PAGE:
"Teaching Deaf Kids to Hear" May Sound Like an Exaggeration, But at the Auditory-Verbal Center, That's Exactly What They Do.
A few weeks ago, I heard about a truly amazing non-profit organization right here in Atlanta. The Auditory-Verbal Center works with children who are deaf or hearing impaired, and literally teaches them how to hear.
The Director at AVC, Debbie Brilling, started out as a client. When her daughter was about 18 months old, she was diagnosed as "profoundly deaf." A few months later, her son was born deaf as well.
So she enrolled both of her children at AVC, and spent years going to therapy sessions with them.
Once they completed the program, Debbie began volunteering there. Then she was invited to join their Board. Then she was made Director. She's been there for 16 years.
One of the surprising things about AVC is how few people know about it. Parents of deaf children often assume they'll have to learn sign language, and that their kids will live their entire lives in a silent world.
But the reality is much more amazing.
Today, deaf kids are getting cochlear implants at a very young age—just one or two months. Then they start weekly therapy sessions at AVC, learning to interpret the sounds they hear. And ultimately, how to communicate.
But the average parent doesn't know that's even possible.
"When you get the diagnosis, it's devastating," Debbie explains. "People think, how am I going to communicate with this child? Will they be able to hear music? Will they hear the birds out there? Will they be able to speak to Grandma and Grandpa?"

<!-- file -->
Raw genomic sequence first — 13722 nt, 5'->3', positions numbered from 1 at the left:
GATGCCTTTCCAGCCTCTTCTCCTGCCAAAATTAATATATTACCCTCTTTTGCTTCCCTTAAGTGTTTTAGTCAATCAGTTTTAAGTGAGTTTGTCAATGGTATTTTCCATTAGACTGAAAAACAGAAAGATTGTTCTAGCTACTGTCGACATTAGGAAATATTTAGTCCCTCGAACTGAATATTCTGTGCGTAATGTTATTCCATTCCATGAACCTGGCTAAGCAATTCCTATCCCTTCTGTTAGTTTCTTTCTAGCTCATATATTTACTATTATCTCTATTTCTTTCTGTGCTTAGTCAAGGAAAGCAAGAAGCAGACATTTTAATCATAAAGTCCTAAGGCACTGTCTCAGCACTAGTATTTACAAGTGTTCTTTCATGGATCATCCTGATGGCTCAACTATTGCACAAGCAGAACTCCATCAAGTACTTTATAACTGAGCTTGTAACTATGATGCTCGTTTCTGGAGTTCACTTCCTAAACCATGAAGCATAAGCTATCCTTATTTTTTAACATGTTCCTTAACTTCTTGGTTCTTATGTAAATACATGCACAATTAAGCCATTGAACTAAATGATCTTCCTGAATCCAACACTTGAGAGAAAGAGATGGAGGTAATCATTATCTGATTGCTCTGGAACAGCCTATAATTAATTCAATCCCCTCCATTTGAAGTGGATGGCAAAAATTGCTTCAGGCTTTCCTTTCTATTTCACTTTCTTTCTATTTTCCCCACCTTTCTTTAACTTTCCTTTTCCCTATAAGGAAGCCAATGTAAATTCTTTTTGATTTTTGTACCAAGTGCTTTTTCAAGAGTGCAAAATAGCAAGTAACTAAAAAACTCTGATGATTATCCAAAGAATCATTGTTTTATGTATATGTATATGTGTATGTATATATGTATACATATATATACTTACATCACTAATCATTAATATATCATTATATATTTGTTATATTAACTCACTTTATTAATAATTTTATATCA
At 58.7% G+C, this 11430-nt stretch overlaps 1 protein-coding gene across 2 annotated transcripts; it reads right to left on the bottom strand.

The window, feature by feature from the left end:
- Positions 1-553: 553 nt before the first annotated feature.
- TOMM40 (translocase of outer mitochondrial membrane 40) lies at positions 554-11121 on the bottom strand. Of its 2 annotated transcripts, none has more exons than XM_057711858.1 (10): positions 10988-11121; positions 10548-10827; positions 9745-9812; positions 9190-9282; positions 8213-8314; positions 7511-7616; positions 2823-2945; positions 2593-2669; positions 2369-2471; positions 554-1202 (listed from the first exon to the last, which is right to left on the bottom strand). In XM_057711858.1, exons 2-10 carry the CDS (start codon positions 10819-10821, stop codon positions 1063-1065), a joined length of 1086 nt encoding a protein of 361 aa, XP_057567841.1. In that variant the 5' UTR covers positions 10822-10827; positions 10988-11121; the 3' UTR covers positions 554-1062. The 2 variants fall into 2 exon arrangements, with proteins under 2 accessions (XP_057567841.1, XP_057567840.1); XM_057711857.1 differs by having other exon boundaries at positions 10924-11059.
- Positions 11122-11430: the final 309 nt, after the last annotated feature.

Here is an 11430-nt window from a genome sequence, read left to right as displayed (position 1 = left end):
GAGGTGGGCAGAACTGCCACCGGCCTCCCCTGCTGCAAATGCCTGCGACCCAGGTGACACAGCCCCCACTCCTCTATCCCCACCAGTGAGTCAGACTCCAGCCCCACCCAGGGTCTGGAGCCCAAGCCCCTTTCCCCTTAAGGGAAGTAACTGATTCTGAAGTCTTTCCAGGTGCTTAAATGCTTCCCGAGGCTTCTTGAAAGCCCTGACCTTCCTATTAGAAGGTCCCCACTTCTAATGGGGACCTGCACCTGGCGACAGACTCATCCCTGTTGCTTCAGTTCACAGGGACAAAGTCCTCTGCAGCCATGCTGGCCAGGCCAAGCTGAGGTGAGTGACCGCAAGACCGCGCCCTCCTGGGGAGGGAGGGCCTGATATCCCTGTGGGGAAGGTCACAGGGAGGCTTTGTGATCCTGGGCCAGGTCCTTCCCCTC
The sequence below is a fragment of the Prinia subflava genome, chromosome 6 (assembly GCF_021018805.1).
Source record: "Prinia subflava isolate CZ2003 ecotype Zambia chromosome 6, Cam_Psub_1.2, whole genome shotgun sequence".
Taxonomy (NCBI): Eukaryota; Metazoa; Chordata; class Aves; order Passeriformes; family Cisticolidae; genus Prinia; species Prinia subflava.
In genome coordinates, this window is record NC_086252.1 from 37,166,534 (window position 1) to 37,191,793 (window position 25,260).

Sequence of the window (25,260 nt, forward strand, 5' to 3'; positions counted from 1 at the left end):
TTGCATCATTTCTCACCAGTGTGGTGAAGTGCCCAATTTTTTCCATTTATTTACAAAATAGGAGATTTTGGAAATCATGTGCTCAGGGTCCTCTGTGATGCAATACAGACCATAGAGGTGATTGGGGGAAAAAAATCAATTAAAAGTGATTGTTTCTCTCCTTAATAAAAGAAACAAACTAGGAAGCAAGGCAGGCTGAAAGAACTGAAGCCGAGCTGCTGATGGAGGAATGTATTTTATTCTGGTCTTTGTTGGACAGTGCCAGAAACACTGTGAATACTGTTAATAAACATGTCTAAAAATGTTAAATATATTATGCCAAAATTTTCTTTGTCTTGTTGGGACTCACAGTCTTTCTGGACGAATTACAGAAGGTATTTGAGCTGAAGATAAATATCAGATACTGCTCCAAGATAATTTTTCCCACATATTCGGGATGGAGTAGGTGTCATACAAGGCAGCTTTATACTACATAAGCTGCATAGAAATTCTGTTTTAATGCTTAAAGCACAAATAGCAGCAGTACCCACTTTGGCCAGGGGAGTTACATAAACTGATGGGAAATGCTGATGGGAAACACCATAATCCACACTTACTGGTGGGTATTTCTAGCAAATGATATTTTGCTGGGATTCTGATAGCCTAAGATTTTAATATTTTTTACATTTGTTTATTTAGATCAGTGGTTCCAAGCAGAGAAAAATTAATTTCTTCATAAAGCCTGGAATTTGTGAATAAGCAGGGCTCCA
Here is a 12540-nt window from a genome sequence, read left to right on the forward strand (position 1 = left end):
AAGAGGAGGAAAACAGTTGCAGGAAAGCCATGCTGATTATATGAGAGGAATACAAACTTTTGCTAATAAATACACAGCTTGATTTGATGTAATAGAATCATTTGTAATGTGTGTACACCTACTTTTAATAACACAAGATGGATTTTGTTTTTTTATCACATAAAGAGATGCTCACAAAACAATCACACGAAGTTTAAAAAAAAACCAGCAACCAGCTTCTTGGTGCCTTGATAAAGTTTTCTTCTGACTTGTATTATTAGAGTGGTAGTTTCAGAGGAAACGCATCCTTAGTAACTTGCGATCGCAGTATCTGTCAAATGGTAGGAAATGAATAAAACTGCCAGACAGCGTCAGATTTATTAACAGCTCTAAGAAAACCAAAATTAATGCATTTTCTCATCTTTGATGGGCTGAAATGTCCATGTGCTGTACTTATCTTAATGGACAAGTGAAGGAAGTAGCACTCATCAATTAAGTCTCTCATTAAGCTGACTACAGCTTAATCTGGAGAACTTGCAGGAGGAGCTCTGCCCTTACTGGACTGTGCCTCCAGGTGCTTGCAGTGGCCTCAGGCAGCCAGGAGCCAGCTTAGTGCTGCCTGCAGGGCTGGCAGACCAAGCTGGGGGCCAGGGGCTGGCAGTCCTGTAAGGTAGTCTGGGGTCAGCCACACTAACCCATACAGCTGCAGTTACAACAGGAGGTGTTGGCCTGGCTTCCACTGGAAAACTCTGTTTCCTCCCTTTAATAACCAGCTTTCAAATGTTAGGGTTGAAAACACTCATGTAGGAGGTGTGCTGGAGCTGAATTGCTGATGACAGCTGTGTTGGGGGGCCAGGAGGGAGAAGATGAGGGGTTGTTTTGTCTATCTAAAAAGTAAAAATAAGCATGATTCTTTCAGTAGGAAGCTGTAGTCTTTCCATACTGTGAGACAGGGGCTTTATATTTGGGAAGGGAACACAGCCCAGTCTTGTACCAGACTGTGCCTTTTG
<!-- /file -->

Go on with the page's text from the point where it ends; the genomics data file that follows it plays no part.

Shooting a Healthcare Video
To help AVC tell their story, I interviewed Debbie and her son Jonathan on camera, along with most of their therapists.
I was also able to film some of the kids and parents, during their sessions.
AVC is already working with hundreds of kids in Atlanta, helping them learn to hear. More importantly, they're teaching parents how to continue the therapy at home. That way, the kids achieve much more than would be possible in a single one-hour session a week.
So much has changed in the past few years. New technology, new learning, are making so much more possible.
Today, every child born in Georgia is tested for hearing loss the day they're born. Kids are getting into therapy earlier and earlier, and graduating from the program well before first grade. Sometimes as young as three years old.
Debbie summed it all up like this: "It's been a journey, but it's been an awesome journey."